This actually ties in very well with another belief I have been nurturing for a while now. It’s not original and I come across it quite often on other blogs – particularly those based around unconventional relationships – and it is the idea that we need more relationship models. Human beings seem to be programmed to compare and contrast – or educated to, since “compare and contrast” was the title of my most important piece of A-level coursework – and so we compare relationships. With disastrous effects! Comparing your situation to other people’s has always proved to be a bad idea. You’re either not having enough sex, or you’re not talking enough, or the age gap is too large, or – my favourite one – you both deserve better.
And worst of all? Comparing relationships ultimately becomes comparing men. But I’ve never met a woman who didn’t want to be appreciated for her uniqueness. So why can’t we do the same for men? I’m a firm believer in tough love, and have sent many crying girl friends off to read the brutal words of Greg Behrendt (author of He’s Just Not That Into You). However, sometimes people are just busy. Three days of silence from a high powered businessman is not a lot, and it’s certainly not cause for talk of assholery.
A good friend of mine spent the first six months of this year in Canada, where she met, dated and fell in love with an Earth-loving, soup-kitchen-volunteering, soft-hearted guy. Sure, he wasn’t perfect; he was scatty and difficult to get hold of, but for the most part, he tried to keep a balance between work and their relationship, and openly asked her to live at his house at the weekends. Being the age they are, money was an issue and he couldn’t afford broadband, and sometimes the phone got cut off, and she knew this well. Yet, every time she couldn’t get in touch with him – and we’re talking a matter of hours, not days – she would start questioning his motives, wondering if he really cared about her at all, and branding him an asshole for not making her his priority. I comforted her as much as I could until I decided I’d had enough.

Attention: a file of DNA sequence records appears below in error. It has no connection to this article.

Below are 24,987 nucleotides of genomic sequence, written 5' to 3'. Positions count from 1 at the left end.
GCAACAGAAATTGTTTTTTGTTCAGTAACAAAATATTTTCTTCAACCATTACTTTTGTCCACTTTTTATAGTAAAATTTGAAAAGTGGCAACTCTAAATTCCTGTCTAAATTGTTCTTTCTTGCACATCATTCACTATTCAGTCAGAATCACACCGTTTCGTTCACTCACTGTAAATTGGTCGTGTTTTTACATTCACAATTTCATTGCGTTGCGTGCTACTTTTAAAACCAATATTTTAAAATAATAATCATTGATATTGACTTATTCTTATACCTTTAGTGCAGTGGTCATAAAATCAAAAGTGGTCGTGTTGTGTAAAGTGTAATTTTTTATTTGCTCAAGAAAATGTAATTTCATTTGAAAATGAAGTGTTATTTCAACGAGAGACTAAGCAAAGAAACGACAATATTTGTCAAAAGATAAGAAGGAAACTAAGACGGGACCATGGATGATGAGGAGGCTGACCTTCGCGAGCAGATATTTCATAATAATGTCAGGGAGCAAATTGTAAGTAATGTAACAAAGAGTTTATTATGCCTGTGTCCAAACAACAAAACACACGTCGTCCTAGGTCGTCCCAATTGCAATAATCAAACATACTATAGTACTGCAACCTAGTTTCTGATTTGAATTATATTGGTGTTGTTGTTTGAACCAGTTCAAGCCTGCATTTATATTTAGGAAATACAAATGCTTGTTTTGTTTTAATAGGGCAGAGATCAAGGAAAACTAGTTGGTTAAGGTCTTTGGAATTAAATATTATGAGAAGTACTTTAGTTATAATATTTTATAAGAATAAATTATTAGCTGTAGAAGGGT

This is not a unique example. I could give you a list of female friends who have given me almost identical complaints about their respective male counterparts. Likewise I could present each of these girls with a list of movie-moments where a woman is sitting beside her phone or bitching about the guy she eventually ends up with.
But back to those relationship models. I find it disappointing that in a World of polyamory, fuck buddies, long distance relationships, divorce, childless-by-choice marriages, kink, (I could go on), the majority still cleave to this one idea of how a relationship should look: daily contact, dates every three to four days, monogamy, sex (that is enjoyed modestly and not shouted about), trivial gifts (to, presumably, show feelings that we can’t trust without materialism), a carefully calculated schedule – date, have sex, meet each other’s parents, say “I love you”, move in together – etc. Why are we still measuring our pleasure by what’s expected of us, and not by what we find pleasurable? And these expectations are crushing! because suddenly, if something isn’t where it’s “supposed to be”, all those girls who were raised on chick flicks and modern romance fiction, think there’s something terribly wrong with their relationship.
But, of course, we’re not stupid. Pointing this out to my female friends has only ever elicited the answer “Yeah, I know.” And they do! They know this over-obsessing is unnecessary, and yet it continues – prompted, I am certain, by the examples that surround us – because… well, why? The only conclusion I can ever really draw is that far too many women want or are willing to put themselves in harm’s way. I call it ‘emotional masochism’. And I do not understand it.
I will do almost anything to avoid romantic, emotional pain (which is, admittedly, another problem for another article). I have rules for myself, to avoid exactly this kind of upset, so to me it is completely incomprehensible when women (and men actually) put themselves in situations where they are likely to get hurt. If you know you are an unfairly jealous person, why would you ask your partner if [insert the main antagonist of your jealousy here] had been at that party? If you know you need daily contact, why would you be in a long distance relationship? If you asked to just be friends, why would you get pissed off when he/she goes out with someone else? This kind of behaviour is something I truly cannot fathom.
At the end of the day, I really don’t have any of the answers, but I boil it down to one simple truth; if you are unhappy in your relationship more often than you are happy, then you probably shouldn’t be in that relationship. But, for fuck’s sake, give yourself a chance and don’t make yourself miserable. And can we please stop comparing relationships and just find the cut that fits us?